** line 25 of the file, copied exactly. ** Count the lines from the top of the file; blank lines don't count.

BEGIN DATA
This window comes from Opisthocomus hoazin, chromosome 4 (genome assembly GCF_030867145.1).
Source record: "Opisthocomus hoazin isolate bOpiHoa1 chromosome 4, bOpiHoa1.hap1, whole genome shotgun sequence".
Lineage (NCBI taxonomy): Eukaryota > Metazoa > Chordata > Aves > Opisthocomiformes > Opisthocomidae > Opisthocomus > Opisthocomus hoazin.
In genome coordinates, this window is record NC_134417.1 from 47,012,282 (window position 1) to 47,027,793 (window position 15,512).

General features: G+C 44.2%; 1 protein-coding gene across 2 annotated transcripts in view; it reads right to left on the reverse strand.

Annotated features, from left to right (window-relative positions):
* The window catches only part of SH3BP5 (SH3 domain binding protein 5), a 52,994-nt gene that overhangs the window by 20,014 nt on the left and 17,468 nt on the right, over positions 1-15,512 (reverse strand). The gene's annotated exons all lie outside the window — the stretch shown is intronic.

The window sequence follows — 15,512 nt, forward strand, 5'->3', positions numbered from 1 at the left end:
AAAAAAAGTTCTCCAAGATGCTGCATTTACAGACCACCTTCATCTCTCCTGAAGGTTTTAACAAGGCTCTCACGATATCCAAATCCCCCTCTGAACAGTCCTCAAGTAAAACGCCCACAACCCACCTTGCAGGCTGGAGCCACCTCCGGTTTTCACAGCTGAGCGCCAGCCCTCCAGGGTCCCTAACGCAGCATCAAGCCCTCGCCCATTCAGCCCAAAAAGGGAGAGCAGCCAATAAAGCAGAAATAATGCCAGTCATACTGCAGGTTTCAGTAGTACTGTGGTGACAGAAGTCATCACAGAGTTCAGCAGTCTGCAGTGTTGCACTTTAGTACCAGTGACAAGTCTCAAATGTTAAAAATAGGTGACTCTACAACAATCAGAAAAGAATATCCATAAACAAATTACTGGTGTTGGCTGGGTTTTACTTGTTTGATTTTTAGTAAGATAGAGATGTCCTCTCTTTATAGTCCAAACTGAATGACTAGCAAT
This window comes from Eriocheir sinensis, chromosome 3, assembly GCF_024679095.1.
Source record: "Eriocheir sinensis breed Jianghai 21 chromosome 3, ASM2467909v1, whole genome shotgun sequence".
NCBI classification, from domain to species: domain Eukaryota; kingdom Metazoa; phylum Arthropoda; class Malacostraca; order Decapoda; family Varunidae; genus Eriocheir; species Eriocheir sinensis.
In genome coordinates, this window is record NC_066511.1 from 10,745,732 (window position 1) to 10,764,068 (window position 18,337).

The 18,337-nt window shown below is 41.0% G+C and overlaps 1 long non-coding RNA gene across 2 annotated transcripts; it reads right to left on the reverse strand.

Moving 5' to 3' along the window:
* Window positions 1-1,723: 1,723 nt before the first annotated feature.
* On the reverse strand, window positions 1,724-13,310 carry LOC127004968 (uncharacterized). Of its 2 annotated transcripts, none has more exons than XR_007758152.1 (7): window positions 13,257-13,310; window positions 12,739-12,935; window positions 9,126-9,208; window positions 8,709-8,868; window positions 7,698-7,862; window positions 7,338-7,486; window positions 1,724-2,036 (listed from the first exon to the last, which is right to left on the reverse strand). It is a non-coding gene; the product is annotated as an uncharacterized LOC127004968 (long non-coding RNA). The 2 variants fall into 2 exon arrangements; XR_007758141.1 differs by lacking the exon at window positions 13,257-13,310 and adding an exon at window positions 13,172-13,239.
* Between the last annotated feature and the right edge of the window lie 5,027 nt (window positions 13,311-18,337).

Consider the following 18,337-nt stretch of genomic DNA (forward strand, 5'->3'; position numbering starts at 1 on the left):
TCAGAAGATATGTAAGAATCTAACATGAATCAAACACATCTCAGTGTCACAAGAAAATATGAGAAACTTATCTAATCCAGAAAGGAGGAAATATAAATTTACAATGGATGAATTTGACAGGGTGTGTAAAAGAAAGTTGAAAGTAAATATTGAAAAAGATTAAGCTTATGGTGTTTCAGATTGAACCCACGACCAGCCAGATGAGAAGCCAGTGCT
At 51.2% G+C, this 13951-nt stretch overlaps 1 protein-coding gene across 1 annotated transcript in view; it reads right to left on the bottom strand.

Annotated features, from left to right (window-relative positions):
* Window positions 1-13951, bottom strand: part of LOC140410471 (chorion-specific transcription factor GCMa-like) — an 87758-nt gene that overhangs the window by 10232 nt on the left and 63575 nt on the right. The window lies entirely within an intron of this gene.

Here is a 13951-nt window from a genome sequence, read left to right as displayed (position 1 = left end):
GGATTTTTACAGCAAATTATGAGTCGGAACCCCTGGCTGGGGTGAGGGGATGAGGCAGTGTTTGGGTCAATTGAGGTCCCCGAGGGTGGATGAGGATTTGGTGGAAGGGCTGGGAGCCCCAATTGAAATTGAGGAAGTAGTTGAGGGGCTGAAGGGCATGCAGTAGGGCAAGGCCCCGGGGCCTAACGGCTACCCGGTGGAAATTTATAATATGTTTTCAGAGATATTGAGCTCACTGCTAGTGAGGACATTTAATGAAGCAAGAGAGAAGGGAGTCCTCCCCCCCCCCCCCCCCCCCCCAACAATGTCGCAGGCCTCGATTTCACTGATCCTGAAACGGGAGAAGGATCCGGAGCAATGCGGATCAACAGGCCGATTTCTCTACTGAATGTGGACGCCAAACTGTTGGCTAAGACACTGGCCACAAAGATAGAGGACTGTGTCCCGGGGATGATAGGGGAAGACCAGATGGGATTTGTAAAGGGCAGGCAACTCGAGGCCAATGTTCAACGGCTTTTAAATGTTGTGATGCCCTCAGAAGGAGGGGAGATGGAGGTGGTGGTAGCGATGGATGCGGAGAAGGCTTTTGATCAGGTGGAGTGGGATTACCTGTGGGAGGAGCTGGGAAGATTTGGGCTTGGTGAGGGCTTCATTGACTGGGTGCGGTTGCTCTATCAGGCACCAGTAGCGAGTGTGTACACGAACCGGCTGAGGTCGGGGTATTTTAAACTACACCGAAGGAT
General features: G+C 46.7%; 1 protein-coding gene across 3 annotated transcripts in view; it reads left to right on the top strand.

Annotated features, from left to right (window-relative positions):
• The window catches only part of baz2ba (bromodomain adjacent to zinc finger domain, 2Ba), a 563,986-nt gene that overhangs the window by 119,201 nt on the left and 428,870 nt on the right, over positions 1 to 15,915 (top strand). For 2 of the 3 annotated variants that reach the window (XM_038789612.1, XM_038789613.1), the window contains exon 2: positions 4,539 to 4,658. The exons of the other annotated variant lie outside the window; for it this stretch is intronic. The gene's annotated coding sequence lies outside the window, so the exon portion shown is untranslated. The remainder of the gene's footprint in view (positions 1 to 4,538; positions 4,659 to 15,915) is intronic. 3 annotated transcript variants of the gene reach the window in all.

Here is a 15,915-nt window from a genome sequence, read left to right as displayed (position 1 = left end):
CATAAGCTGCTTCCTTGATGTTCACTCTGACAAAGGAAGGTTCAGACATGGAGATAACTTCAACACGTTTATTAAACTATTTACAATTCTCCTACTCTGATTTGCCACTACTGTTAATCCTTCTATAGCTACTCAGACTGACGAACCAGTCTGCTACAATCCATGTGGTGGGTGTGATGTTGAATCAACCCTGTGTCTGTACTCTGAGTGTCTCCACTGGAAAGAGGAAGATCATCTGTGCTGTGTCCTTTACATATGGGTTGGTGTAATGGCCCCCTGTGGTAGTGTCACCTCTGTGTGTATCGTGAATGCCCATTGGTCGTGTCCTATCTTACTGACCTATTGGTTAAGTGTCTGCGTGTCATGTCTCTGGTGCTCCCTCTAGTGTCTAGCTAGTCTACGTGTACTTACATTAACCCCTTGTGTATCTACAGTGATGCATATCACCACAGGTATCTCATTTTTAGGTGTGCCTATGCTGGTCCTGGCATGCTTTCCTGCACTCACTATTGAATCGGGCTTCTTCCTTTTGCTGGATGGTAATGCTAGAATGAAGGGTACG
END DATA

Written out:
GGATTTTTACAGCAAATTATGAGTCGGAACCCCTGGCTGGGGTGAGGGGATGAGGCAGTGTTTGGGTCAATTGAGGTCCCCGAGGGTGGATGAGGATTTGGTGGAAGGGCTGGGAGCCCCAATTGAAATTGAGGAAGTAGTTGAGGGGCTGAAGGGCATGCAGTAGGGCAAGGCCCCGGGGCCTAACGGCTACCCGGTGGAAATTTATAATATGTTTTCAGAGATATTGAGCTCACTGCTAGTGAGGACATTTAATGAAGCAAGAGAGAAGGGAGTCCTCCCCCCCCCCCCCCCCCCCCCAACAATGTCGCAGGCCTCGATTTCACTGATCCTGAAACGGGAGAAGGATCCGGAGCAATGCGGATCAACAGGCCGATTTCTCTACTGAATGTGGACGCCAAACTGTTGGCTAAGACACTGGCCACAAAGATAGAGGACTGTGTCCCGGGGATGATAGGGGAAGACCAGATGGGATTTGTAAAGGGCAGGCAACTCGAGGCCAATGTTCAACGGCTTTTAAATGTTGTGATGCCCTCAGAAGGAGGGGAGATGGAGGTGGTGGTAGCGATGGATGCGGAGAAGGCTTTTGATCAGGTGGAGTGGGATTACCTGTGGGAGGAGCTGGGAAGATTTGGGCTTGGTGAGGGCTTCATTGACTGGGTGCGGTTGCTCTATCAGGCACCAGTAGCGAGTGTGTACACGAACCGGCTGAGGTCGGGGTATTTTAAACTACACCGAAGGAT